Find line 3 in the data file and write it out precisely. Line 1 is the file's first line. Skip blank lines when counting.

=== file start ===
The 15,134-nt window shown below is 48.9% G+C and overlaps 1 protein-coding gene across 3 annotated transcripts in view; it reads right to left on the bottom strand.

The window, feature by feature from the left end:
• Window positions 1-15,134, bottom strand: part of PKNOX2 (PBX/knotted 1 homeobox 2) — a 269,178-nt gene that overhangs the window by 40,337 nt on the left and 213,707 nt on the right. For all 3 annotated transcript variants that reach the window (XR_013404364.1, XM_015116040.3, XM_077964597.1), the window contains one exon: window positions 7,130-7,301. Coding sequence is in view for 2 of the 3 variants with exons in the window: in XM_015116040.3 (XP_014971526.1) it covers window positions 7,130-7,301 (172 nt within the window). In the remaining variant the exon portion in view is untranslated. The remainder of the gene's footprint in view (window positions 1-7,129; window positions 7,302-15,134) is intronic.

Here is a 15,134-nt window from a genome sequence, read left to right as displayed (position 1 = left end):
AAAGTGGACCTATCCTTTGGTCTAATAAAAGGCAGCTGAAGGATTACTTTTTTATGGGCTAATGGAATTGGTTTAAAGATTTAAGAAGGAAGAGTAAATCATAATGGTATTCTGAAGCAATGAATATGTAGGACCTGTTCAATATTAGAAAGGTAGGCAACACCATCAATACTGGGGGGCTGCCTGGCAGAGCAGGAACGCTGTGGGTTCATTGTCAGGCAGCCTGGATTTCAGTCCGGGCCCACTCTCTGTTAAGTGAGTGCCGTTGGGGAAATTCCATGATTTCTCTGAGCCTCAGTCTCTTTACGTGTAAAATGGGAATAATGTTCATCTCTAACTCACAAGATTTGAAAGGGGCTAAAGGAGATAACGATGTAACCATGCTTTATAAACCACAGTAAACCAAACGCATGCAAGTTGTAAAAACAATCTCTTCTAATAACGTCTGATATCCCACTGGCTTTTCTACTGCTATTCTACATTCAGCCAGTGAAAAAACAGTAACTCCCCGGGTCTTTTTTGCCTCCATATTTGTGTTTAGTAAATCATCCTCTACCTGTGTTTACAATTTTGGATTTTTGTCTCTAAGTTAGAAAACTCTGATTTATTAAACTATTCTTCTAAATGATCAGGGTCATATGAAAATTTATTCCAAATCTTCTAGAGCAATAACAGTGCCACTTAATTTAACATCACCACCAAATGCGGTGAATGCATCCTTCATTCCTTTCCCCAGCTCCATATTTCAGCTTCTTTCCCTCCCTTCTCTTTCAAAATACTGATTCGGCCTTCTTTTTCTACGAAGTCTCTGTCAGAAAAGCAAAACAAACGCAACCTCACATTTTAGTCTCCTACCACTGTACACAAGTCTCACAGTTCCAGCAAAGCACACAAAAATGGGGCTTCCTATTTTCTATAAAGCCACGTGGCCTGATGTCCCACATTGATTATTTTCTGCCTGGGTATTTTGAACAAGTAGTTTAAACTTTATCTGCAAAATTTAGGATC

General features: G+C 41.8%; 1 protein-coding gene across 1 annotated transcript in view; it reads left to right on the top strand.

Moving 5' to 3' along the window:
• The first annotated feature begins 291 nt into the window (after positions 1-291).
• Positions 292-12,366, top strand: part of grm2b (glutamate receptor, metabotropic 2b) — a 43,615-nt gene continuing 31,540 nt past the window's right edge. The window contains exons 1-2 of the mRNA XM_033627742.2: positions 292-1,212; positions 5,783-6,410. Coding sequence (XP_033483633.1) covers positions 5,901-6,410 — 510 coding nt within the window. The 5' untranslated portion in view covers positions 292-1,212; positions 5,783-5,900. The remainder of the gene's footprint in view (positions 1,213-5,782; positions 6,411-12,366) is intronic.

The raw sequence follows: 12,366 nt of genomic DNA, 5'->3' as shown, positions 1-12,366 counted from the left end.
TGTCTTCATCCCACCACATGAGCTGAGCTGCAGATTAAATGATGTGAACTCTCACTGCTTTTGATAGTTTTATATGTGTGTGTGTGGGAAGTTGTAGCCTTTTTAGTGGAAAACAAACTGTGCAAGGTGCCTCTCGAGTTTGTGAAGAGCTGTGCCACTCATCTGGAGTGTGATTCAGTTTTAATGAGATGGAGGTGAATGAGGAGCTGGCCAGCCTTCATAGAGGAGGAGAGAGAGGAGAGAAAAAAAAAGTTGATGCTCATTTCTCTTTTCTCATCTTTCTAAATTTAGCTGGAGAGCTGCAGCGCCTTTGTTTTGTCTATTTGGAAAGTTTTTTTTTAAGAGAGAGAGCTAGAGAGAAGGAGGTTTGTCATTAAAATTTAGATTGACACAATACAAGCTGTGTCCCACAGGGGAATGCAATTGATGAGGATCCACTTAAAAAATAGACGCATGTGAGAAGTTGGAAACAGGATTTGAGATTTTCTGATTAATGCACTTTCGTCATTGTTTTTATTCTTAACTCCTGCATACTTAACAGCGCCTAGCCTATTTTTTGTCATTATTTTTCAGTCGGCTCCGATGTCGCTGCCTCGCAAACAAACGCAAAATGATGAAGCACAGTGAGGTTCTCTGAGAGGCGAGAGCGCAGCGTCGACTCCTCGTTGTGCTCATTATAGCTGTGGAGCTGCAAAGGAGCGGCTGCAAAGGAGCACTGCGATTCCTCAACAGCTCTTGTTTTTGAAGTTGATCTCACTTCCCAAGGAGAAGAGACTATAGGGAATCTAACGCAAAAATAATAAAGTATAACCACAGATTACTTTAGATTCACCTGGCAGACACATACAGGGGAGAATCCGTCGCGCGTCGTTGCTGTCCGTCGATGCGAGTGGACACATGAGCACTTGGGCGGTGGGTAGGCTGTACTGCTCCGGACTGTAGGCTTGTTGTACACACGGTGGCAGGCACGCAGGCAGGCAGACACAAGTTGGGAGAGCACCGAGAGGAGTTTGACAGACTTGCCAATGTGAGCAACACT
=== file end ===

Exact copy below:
• Window positions 1-15,134, bottom strand: part of PKNOX2 (PBX/knotted 1 homeobox 2) — a 269,178-nt gene that overhangs the window by 40,337 nt on the left and 213,707 nt on the right. For all 3 annotated transcript variants that reach the window (XR_013404364.1, XM_015116040.3, XM_077964597.1), the window contains one exon: window positions 7,130-7,301. Coding sequence is in view for 2 of the 3 variants with exons in the window: in XM_015116040.3 (XP_014971526.1) it covers window positions 7,130-7,301 (172 nt within the window). In the remaining variant the exon portion in view is untranslated. The remainder of the gene's footprint in view (window positions 1-7,129; window positions 7,302-15,134) is intronic.